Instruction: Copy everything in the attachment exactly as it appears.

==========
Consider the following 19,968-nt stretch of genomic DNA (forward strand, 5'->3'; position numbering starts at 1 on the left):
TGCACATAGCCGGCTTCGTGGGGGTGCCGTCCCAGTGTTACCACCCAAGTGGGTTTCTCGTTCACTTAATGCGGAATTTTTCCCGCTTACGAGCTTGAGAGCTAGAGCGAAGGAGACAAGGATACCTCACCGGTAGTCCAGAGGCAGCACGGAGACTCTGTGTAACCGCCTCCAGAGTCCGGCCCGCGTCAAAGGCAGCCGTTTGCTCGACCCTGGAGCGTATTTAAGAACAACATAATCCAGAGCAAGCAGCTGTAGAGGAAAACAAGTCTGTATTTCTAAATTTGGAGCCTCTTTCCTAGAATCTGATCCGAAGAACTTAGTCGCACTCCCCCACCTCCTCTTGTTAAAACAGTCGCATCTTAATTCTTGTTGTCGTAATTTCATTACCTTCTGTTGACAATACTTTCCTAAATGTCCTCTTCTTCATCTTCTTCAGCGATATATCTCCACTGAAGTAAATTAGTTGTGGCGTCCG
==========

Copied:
Consider the following 19,968-nt stretch of genomic DNA (forward strand, 5'->3'; position numbering starts at 1 on the left):
TGCACATAGCCGGCTTCGTGGGGGTGCCGTCCCAGTGTTACCACCCAAGTGGGTTTCTCGTTCACTTAATGCGGAATTTTTCCCGCTTACGAGCTTGAGAGCTAGAGCGAAGGAGACAAGGATACCTCACCGGTAGTCCAGAGGCAGCACGGAGACTCTGTGTAACCGCCTCCAGAGTCCGGCCCGCGTCAAAGGCAGCCGTTTGCTCGACCCTGGAGCGTATTTAAGAACAACATAATCCAGAGCAAGCAGCTGTAGAGGAAAACAAGTCTGTATTTCTAAATTTGGAGCCTCTTTCCTAGAATCTGATCCGAAGAACTTAGTCGCACTCCCCCACCTCCTCTTGTTAAAACAGTCGCATCTTAATTCTTGTTGTCGTAATTTCATTACCTTCTGTTGACAATACTTTCCTAAATGTCCTCTTCTTCATCTTCTTCAGCGATATATCTCCACTGAAGTAAATTAGTTGTGGCGTCCG